According to the author, “The Hysterical Girls of St. Bernadette’s” is “a book about complicated relationships, about trauma, and about what it takes for girls to be believed.”
Health Span and the Changing Digital Publication Landscape With Allana Akhtar — FannBoy Friday
"We're entering a new period for Alzheimer's. I don't think a lot of people know about that. There are a couple of new drugs that received FDA approval over the last couple of years. [The research around Alzheimer’s] prevention and how to stay cognitively healthy has been very enlightening for me."
FannBoy Friday is a weekly column from Shahjehan Khan that highlights American Muslim creatives.
Allana Akhtar is a reporter for The Juggernaut, a media tech company and community that publishes well-reported stories about South Asia and South Asians. She was previously at Insider, where she covered the emerging wellness industry and general health topics. Before Insider, she wrote about personal finance and managed social media for Money Magazine. She's an award-winning journalist with experience covering technology, business, politics and higher education for companies like Time Inc., Jalopnik, USA TODAY, U.S. News & World Report and Michigan Radio.
Allana graduated from the University of Michigan with her bachelor’s degree in political science with honors, where she served as a senior news editor for the campus paper, The Michigan Daily. She has won numerous awards for her reporting, including the Best News Story in 2015 by the Michigan Press Association.
Allana responded to my interview request email literally 4 minutes after I sent it (which itself was barely 10 minutes after finishing her piece on Hasan Minhaj), so I’m super appreciative for her willingness to make this happen so quickly.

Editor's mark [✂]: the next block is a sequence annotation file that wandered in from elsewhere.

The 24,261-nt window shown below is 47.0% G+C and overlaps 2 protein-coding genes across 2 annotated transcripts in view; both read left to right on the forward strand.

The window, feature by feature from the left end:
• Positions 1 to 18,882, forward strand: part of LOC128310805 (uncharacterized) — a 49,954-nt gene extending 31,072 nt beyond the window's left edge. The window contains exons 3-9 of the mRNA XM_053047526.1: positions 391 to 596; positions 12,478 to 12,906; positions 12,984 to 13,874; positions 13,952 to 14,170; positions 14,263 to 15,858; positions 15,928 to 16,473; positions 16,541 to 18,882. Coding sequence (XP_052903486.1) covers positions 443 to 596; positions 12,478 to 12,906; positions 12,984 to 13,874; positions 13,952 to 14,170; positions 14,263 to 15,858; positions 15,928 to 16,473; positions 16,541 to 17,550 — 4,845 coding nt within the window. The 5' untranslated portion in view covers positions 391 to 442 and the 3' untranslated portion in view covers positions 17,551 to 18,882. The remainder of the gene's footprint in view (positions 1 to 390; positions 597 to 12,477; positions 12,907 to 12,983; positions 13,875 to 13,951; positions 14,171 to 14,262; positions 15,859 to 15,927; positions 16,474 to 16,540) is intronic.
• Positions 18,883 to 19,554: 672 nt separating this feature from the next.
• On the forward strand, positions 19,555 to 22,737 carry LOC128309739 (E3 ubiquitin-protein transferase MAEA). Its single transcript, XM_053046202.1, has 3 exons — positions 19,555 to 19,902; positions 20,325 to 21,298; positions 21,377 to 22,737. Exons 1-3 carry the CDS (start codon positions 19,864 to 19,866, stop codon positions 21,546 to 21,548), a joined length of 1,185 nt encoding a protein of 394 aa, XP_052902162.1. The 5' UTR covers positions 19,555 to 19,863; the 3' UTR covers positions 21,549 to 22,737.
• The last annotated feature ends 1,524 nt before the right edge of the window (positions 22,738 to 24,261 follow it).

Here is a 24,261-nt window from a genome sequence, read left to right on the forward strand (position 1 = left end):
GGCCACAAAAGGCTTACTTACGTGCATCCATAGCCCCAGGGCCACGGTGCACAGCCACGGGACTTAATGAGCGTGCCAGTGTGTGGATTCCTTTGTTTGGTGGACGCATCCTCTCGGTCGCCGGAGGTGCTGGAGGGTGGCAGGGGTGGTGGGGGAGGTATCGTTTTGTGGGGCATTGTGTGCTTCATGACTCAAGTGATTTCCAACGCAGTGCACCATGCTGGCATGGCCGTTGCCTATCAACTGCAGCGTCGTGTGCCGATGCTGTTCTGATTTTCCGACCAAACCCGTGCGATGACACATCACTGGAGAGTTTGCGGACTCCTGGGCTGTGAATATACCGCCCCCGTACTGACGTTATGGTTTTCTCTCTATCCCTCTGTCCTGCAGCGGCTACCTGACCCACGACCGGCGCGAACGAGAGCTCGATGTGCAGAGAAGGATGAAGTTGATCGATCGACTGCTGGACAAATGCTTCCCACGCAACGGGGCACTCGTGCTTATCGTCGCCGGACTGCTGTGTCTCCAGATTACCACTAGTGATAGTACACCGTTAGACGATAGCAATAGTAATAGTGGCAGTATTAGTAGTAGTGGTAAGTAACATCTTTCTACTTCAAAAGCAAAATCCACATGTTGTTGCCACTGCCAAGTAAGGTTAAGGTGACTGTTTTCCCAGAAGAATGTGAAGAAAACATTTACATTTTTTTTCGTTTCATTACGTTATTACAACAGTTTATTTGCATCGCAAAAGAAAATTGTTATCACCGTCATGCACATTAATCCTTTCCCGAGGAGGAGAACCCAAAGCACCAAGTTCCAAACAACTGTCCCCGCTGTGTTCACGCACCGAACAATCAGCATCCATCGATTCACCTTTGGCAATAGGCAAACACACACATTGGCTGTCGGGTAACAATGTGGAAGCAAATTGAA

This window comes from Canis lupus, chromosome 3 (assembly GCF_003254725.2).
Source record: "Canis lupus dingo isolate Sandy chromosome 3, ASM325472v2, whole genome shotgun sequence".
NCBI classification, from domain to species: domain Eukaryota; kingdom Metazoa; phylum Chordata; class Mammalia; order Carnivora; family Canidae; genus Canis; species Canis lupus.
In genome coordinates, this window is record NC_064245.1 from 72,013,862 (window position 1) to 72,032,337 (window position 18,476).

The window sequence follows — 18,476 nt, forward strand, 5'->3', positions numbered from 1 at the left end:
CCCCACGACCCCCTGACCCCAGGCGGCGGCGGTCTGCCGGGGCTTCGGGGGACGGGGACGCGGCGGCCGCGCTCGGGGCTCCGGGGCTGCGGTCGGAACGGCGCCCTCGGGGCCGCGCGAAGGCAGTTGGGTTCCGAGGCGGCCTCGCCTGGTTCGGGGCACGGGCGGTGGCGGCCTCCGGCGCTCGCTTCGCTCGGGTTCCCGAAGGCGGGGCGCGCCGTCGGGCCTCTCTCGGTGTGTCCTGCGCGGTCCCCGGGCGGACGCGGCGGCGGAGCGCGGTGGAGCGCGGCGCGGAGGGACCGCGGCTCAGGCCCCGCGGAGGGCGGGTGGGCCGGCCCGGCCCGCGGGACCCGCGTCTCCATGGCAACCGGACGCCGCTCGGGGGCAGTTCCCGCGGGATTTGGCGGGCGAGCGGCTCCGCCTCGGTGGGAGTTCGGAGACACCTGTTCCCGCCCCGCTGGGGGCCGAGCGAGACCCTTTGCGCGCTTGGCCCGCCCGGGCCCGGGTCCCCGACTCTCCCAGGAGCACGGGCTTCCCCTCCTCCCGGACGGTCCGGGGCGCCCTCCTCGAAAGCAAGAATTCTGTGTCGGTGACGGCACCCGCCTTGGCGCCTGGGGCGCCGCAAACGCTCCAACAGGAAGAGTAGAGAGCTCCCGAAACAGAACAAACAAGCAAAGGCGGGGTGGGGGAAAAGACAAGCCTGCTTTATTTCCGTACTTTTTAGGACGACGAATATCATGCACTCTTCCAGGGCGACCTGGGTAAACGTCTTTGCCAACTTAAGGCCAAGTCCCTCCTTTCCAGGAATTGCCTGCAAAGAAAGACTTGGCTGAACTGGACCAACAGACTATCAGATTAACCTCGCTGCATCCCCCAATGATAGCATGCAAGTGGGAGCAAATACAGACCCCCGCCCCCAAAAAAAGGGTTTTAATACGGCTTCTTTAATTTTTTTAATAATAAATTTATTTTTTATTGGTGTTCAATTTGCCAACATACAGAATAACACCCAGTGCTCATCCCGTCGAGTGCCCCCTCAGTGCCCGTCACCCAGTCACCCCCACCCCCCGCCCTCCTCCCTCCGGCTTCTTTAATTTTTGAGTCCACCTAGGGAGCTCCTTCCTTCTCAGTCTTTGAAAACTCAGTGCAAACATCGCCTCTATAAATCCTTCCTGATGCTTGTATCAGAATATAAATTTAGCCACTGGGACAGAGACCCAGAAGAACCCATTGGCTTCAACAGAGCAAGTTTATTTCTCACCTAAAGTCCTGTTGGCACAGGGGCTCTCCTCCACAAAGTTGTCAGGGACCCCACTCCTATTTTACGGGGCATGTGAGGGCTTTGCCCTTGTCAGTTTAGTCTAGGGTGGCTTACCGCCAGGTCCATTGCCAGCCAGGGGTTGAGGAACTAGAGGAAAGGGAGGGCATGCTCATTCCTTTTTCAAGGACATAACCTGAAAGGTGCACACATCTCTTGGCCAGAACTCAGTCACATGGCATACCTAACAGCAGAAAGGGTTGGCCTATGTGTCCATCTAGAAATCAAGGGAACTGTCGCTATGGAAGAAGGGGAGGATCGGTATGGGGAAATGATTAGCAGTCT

(This interview has been edited for length and clarity.)
Shahjehan: What is a major story that you've been following this year?
Allana: I think it's shifted. I only started at The Juggernaut a couple of months ago. Before that, I was at Insider [where] I was primarily reporting on health [but] also doing a lot of breaking news. So I've reported on a lot of different topics, spanning from retail to tech to finance and health, which is what I'm most passionate about.
My interests are specific. I've really been focusing on longevity; this year has been really interesting in terms of the conversation around aging. With the newfound tech interest in a lot of anti-aging start-ups, I think [that longevity is] becoming something that's a lot more talked about. And now that there's better research on ways that you can extend your health span, it’s been really interesting for me to follow a lot of the diet and chronic disease stuff, which is very pertinent to South Asians.
Shahjehan: What's something a little less well-known to people that is a passion of yours — a story that you've been following or something that interests you?
Allana: A lot of it is about health. [One specific] thing I've been following is the Alzheimer's clinical trials. We're entering a new period for Alzheimer's. I don't think a lot of people know about that. There are a couple of new drugs that received FDA approval over the last couple of years. [The research around Alzheimer’s] prevention and how to stay cognitively healthy has been very enlightening for me.
Shahjehan: What do you remember from publishing your first story or something you consider your first big byline?
Allana: A lot of my favorite bylines to this day are from my college newspaper. I was on the Michigan Daily at the University of Michigan, and I really think that was the best kind of practice for being a journalist. The University of Michigan hosted a lot of events that I covered, and I got [to cover] really big name speakers. I think a turning point in my career was when I covered Ta-Nehisi Coates when he came to Ann Arbor. He gave a really rousing, emotional speech … It was still pre-Trump [and] there was a lot of rising tension against minorities speaking up about racism during this time, so it was a really heated kind of talk. [Coates] was a very levelheaded, interesting, smart speaker … He did a private interview with me, too … I don't even think he realizes how much of an impact he had on me. I literally just asked his comms person if I could interview him for my school newspaper. You never really know what's going to happen, but he said to my face, “I was on my school newspaper too … and that was a good experience for me, so I want to help you.”